In straight barter deals, the station groups give the NBC hit outlets in seven of the top 10 markets and 13 of the top 20. NBC Universal also struck an $800,000-per-episode deal for concurrent cable runs on Viacom’s Comedy Channel and Tribune’s WGN Amerca.
NBC’s Peabody-winning comedy 30 Rock will make its broadcast syndication debut in fall 2011 with the help of top-market Fox and Tribune stations, it was announced today by Barry Wallach, president, NBCU Domestic Television Distribution.
In a straight barter deal, Fox has agreed to the air the sitcom on seven stations, including WNYW New York (DMA 1), KTTV Los Angeles (DMA 2), KDFW Dallas (DMA 5), KRIV Houston (DMA 10), KSAZ Phoenix (DMA 12), KMSP Minneapolis (DMA 15) and WOFL Orlando (DMA 19).
On the same terms, Tribune will broadcast it on 11 stations, including WGN Chicago (DMA 3); WPHL Philadelphia (DMA 4); WDCW Washington (DMA 9); KCPQ Seattle (DMA 14); WSFL Miami (DMA 16); KTXL Sacramento (DMA 20); KRCW Portland, Ore. (DMA 22); KSWB San Diego (DMA 28); WXMI Grand Rapids, Mich. (DMA 39); WPMT Harrisburg, Pa. (DMA 41); and WNOL New Orleans (DMA 53).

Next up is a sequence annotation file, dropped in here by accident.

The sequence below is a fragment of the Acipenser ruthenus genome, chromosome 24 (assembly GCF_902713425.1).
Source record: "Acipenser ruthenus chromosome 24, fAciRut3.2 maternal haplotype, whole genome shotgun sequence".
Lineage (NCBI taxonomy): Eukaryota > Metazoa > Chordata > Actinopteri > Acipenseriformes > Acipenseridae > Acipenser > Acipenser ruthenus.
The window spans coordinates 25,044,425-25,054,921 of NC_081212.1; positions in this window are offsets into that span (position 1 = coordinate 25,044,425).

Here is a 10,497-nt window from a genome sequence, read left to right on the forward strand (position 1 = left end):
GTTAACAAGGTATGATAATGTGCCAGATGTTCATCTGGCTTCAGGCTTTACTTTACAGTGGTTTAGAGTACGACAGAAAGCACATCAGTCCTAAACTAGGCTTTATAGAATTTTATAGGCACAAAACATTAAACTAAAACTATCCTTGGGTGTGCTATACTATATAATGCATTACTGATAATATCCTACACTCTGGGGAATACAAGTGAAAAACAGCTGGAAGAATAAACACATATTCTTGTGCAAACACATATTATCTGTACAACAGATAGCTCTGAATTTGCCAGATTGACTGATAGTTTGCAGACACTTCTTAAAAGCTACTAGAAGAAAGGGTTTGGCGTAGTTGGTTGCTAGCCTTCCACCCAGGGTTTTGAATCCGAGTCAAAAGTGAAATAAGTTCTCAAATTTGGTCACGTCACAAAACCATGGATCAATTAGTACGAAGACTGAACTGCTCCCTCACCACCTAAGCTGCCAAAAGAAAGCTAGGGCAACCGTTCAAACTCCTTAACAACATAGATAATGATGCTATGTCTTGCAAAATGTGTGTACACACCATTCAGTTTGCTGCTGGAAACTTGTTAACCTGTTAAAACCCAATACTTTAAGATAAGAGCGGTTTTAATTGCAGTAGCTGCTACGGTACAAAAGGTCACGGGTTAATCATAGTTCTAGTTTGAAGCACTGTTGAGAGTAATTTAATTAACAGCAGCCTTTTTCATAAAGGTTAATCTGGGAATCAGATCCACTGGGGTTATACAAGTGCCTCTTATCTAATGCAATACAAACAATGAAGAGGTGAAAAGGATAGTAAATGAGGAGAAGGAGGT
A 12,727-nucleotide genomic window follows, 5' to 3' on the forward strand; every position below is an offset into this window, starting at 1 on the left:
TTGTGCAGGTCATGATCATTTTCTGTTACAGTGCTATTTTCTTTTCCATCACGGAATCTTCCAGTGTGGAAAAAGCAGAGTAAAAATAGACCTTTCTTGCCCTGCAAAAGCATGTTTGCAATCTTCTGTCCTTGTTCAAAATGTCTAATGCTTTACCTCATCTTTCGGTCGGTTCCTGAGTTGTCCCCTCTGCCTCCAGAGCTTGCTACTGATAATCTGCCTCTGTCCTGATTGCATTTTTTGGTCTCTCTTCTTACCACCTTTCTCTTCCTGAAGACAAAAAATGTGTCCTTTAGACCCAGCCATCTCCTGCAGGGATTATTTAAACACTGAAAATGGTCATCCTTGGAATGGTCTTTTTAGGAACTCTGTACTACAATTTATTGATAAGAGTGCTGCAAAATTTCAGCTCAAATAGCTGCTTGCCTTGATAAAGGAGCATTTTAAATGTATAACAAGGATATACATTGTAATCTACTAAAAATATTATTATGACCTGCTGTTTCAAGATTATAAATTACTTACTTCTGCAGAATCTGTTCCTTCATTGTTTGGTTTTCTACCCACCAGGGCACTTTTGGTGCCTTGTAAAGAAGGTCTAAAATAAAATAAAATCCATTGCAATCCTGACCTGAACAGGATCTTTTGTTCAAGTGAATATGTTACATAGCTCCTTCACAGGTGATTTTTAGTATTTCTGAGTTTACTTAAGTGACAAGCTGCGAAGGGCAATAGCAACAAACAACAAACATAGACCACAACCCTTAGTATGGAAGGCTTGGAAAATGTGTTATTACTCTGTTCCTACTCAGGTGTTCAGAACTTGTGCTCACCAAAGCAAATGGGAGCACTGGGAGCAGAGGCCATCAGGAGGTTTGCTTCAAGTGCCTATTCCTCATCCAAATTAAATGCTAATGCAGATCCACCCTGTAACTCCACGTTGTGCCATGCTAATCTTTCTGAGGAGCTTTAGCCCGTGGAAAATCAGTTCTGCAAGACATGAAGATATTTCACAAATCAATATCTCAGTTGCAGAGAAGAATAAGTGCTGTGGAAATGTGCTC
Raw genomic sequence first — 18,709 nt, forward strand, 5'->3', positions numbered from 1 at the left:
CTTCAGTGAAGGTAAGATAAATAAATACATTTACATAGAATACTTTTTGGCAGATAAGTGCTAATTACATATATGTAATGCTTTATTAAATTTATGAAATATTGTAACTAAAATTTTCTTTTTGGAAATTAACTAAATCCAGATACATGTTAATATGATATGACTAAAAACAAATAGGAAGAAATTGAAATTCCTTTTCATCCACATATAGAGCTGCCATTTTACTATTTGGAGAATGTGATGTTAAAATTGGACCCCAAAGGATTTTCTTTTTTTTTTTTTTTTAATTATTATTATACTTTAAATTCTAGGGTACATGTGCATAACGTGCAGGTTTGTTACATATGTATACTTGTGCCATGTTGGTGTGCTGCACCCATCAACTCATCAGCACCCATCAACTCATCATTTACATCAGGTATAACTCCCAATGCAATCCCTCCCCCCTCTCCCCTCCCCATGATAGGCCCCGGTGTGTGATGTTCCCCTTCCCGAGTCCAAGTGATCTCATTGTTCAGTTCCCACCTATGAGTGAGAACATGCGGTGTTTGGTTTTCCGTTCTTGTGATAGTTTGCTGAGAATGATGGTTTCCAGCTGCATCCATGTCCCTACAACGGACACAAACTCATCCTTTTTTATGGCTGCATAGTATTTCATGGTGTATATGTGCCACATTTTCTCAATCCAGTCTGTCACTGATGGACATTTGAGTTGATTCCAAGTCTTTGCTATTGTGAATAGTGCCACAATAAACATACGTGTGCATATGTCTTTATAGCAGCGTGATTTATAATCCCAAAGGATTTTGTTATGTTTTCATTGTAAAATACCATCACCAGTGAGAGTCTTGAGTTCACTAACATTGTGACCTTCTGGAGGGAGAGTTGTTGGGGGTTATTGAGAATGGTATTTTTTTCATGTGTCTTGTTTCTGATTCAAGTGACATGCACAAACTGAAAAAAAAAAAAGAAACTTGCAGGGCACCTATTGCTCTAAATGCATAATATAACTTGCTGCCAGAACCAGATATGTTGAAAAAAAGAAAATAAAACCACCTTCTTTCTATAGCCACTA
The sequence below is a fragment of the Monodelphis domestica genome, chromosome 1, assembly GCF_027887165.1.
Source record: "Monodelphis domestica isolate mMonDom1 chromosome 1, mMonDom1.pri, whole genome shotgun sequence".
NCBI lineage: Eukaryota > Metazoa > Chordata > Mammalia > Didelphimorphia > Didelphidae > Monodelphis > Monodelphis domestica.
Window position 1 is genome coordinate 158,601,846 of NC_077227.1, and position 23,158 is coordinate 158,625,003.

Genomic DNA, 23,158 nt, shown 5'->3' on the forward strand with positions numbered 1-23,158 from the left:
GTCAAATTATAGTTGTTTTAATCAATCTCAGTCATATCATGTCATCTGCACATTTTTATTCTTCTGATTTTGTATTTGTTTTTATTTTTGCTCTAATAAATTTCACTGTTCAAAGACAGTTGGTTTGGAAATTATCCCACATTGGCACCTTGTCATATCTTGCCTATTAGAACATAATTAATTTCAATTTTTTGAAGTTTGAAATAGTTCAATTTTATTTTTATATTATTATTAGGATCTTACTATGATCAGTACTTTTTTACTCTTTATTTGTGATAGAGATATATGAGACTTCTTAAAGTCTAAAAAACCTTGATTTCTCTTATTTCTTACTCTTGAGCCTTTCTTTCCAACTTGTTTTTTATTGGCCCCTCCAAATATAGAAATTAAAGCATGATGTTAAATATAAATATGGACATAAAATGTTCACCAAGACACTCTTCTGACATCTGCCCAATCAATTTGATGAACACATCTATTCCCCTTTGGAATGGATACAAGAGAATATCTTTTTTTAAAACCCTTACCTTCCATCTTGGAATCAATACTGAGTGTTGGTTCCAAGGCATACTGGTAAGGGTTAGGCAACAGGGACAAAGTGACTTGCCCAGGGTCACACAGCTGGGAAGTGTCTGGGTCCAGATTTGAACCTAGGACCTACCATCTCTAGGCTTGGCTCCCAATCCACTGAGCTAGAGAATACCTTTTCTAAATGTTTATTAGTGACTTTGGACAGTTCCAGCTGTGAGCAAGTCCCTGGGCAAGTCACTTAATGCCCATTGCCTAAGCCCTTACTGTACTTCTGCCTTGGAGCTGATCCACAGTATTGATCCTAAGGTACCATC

In both cases, the stations will air double runs six days a week and keep four minutes of the ad inventory. NBCU will keep the remaining.
The two deals put 30 Rock in seven of the top 10 markets and 13 of the top 20. Holes in the top 10 lineup include San Francisco, Boston and Atlanta.
According to Variety, the show has also been sold to cable networks Comedy Central and Tribune’s WGN America for $800,000 per episode after a bidding war with TBS and E! Entertainment. 30 Rock‘s cable run will be concurrent with broadcast.
Negotiations on the broadcast deal were led by Sean O’Boyle, executive vice president/general sales manager, NBCU Domestic Television Distribution, who worked with Frank Cicha, senior vice president, programming, Fox Television Stations, and Sean Compton, senior vice president, programming and entertainment, Tribune Broadcasting.
A slow starter, the sitcom, which stars Tina Fey and Alec Baldwin, has been picking up audience on its Thursday-night network run.
The series delivered a 3.9 in adults 18-49 during the just completed 2008-2009 TV season, having grown 44 percent from its first to third season, according to Nielsen Media Research.
30 Rock also had the highest percentage growth in key adult demographics among all primetime sitcoms last season, NBCU said.